Rice, which is the staple food in Sri Lanka, has become the subject of a national issue today. Government appears to being in the dark as to how to tackle issues confronting rice in the context of a market economy. As it is well known, since independence, many successive governments through various public spending programmes, supported by foreign aid, developed the rice production sector with a vehement dedication with the aim of making Sri Lanka a rice self-sufficient country. However, neither producers nor consumers of rice appeared to have benefited to the best satisfaction due to various reasons.
There is a large number of small-sized rice producers scattered around the country. The smallness of their unit of operation precludes the fact that any single producer does not have the power to influence the outcomes of the rice market. On the other hand, the large number of rice consumers also does not individually have the power to influence the market outcomes. According to theory, this situation is best described as a competitive market. In a competitive market, however, the prices should be lower compared to other forms of markets, there should not be shortages of supply, and the quality of the products should be higher. Due to the peculiar nature of rice market, there are various types of anticompetitive activities.
The collection and distribution of rice â€“ the chain linking the producers to the consumers – is comprised by a small number of large traders. This has become the most influential force in the rice market. Though from time to time the governments attempted to make anti-market interventions by creating state monopolistic institutions, the nature and characteristics of the rice market have not changed overtime. The selected intervention led to further distorting the rice market rather than correcting it. According to theory, these middlemen or rice traders are to get their share equal to the cost of their transactions. Even though producers of rice sell their products at very low prices, the consumers pay very high prices compared with the producer price. It is very essential to question as to why there is a huge gap between the producer price and the consumer price of rice in Sri Lanka. The gap should normally be the cost of collection and distribution of rice. But the size of the gap far exceeds the size of the cost that should incur by the traders. This may be due to two reasons.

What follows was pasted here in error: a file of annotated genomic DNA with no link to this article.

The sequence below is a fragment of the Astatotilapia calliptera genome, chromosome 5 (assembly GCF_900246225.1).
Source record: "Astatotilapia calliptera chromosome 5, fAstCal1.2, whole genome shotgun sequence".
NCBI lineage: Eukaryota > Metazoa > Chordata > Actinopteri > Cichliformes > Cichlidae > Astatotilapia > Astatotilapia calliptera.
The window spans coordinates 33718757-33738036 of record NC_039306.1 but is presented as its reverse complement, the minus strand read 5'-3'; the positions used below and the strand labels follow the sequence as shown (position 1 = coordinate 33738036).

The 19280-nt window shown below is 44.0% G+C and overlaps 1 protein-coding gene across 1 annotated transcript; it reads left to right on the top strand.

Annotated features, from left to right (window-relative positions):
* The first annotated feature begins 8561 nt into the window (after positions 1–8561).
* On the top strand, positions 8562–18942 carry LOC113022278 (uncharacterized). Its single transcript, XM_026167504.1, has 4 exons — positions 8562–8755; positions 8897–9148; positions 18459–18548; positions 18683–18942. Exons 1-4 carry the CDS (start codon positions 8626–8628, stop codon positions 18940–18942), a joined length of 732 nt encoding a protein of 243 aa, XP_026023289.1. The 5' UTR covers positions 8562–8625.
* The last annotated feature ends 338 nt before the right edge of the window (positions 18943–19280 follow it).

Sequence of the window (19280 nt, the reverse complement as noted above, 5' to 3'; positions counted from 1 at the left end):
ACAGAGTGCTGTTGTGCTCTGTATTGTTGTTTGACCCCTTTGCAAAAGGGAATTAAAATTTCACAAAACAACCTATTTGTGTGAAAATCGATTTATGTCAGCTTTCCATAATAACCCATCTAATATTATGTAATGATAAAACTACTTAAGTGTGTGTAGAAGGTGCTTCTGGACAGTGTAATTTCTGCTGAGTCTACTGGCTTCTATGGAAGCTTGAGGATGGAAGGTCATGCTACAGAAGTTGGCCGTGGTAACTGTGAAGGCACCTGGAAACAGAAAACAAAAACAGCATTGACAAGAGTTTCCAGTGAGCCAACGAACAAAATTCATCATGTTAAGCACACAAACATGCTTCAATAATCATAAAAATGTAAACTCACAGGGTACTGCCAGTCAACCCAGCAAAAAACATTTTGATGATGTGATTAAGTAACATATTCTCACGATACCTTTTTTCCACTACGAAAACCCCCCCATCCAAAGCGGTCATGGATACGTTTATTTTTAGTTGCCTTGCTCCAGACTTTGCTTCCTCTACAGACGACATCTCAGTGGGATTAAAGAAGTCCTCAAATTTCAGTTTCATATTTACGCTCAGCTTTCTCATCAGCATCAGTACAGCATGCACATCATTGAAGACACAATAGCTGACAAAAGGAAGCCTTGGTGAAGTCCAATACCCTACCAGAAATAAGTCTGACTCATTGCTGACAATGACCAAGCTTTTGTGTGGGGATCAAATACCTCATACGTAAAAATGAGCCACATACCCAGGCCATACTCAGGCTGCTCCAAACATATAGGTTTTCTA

First reason involves the size of transaction costs. The chain linking the paddy producer to the paddy consumer, there appears to be a considerable number of agents (or nodes) linking one another. The smaller traders collect rice from the producers and sell to the larger mill-owners. The mill-owners sell the products to the large distributing traders who sell the products to the small retailer. You can see here, there are at least four middlemen – small trader collecting paddy, large mill-owner, large distributor, and retailer – each of whom has to retain their share of profit equal to the cost incurred during their operations. For instance, suppose the smaller trader collects one and a half kilos of paddy (to make one kilo of rice) from the producer at 15 rupees and increase his selling price to 10 to cover up his cost of 5 rupees per unit. Then the large mill-owner buys at 20 rupees per one and a half kilos of paddy. The mill-over then converts paddy into rice. The mill-owner sells a kilo of rice to larger distributor at around 45 rupees adding 20 rupees per kilo of rice. This may include the cost for one and a half kilos of paddy (20 rupees), his production cost to convert paddy into rice, and transaction costs. The larger distributor then sells at 50 retaining 5 rupees per kilo of rice to cover up his cost of transaction. Then the smaller retailer sells at 55 rupees per kilo of rice retaining his share of profit of 5 rupees per unit. The producer price of paddy was just about 10 rupees per kilo so that one kilo of rice would cost 15 rupees for one and a half kilos of paddy. But the final price that is paid by the consumer for a kilo of rice is about 55 rupees. Moreover, the final price of rice tends to increase when the number of middlemen also gets increased. In order to reduce the prices of rice, the rice trading system must have to be developed so that transaction costs can be lowered. It is therefore the duty of the government to take measures to reduce large transaction costs taking place in the rice market.